This post looks at the historic patterns of diffusion by country for various technologies. It uses principal components analysis to combine variables measuring each country’s technology level into a new set capturing most of the variation in as few variables as possible. These new variables are then stated in terms of their main country variable components. For example, if 50 percent of data variation in the prevalence of personal computer use is captured by the variables
0.4 x Italian rate + 0.7 x US rate + small contributions from other countries
0.5 x Canadian rate + 0.8 x UK rate + small contributions from other countries
we would identify personal computer use as described by the shared expansion in groups consisting of Italy and the US on one hand, and Canada and the UK on the other.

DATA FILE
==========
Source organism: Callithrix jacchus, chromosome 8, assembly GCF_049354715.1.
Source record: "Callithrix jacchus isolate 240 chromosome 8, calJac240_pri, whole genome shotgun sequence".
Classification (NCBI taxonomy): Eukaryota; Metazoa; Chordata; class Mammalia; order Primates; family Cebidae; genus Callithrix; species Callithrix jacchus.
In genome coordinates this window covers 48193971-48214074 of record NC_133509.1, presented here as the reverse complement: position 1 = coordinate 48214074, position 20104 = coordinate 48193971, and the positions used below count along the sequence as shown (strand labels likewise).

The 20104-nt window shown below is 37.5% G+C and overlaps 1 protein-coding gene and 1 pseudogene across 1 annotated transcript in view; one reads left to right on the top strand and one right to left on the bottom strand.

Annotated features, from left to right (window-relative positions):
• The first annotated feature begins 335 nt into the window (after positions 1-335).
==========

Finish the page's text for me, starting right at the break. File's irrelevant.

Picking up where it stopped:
The data is from a new dataset entitled HCCTAD by Comin and Hobijn, available here. The dataset covers the ownership and use of around 30 technological products, both capital and consumer goods, for 23 developed countries for the last 250 years (with breaks). My analysis is restricted to the current members of the G7 leading industrialised countries.
The summarised results are in the table. The table shows the existence of clear diffusion groups in capital goods, but much more homogeneity in the spread of consumer goods. It may be that the conditions which determine capital good consumption are more internationally variable than consumer demand preferences.